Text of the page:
If you’re trying to cut back on your spending, then you might want to rethink buying those seemingly cute purple throw pillows—at least until you’re sure they’re going to fit in perfectly with your living room aesthetic. According to a study in the Journal of Marketing, many people who buy things they realize they don’t really want end up going back to the mall to buy more items to rectify the situation. One wrong purchase is all it really takes to get the ball rolling.
Unfortunately, most of these items tend to be luxury goods or high end consumer products. A designer dress here, a luxury piece there—such purchases, while already expensive themselves, are just the beginning. The study also suggests that the shopping spree that will likely follow those wrong purchases might cost you more than you think.
"When we buy something with unique design elements and it doesn't fit, it frustrates us," wrote Professor Henrik Hagtvedt of Boston College. "This is because design has intrinsic value. So rather than returning the item, we actively seek ways to make the item fit, often by making complementary purchases. This has financial implications that may have been entirely unforeseen when the consumer made the initial purchase."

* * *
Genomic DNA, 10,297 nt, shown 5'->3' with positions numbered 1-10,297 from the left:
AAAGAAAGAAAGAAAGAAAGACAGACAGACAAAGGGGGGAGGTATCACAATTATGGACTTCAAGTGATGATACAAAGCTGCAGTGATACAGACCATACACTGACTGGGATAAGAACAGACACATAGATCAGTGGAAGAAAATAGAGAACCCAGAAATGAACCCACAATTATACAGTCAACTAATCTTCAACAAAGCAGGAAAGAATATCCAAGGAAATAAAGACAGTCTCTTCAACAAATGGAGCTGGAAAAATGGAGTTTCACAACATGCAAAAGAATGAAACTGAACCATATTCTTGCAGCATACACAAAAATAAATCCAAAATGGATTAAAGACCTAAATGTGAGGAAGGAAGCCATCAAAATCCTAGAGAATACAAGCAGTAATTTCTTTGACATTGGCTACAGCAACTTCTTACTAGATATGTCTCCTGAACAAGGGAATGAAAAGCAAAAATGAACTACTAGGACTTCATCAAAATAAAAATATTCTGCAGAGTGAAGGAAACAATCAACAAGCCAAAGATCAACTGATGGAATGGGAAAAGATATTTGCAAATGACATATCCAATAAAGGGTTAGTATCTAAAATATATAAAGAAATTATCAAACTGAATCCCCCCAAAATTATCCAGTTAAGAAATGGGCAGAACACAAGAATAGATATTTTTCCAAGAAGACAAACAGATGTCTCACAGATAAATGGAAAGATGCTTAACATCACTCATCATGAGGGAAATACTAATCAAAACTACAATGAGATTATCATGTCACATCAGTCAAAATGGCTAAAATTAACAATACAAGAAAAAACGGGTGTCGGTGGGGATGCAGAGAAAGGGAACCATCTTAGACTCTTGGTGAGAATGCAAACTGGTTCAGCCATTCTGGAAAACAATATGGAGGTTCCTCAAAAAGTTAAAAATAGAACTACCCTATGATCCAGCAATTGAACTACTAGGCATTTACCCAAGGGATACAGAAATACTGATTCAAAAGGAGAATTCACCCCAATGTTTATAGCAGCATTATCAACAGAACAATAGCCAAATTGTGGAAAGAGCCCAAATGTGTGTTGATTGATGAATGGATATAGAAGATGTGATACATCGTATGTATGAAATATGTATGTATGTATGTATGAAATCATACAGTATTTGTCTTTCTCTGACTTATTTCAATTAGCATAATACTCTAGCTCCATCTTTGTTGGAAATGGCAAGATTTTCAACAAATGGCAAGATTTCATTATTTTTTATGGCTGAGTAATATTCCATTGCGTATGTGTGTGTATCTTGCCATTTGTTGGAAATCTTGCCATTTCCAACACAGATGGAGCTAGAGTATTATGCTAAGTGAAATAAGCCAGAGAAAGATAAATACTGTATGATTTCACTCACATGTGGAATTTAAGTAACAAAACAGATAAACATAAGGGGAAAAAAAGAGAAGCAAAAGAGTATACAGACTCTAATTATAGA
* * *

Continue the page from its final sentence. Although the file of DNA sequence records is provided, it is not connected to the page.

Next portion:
Despite consumer terms and conditions that allow buyers to return unwanted purchases, survey results reveal that hardly anybody makes the effort to go through the process.
"In talking to people, it turns out that this is a pretty common occurrence," wrote University of Houston Professor Vanessa Patrick. "We buy something we really like—after all what could be so wrong in purchasing a cute purple sweater or a unique little side table for the hallway?"
Little do consumers know that this is exactly how the entire cycle starts. Patrick went on to say that, before long, “we have purchased matching necklaces, shoes and bags, to go with the purple sweater or paintings, new wallpaper and new lighting to accommodate the unique side table."
To avoid falling into this trap, consumers should probably avoid making unplanned purchases right from the start. Going to the grocery store without a shopping list or buying home accessories for your newly renovated house without a concrete plan will only hurt your finances. Keep in mind that what looks lovely in the store does not always translate well when you bring it home.
You can still make the most out of your shopping experience without spending unnecessary money with these tips:
(Screencap from Pretty Woman courtesy of Touchstone Pictures)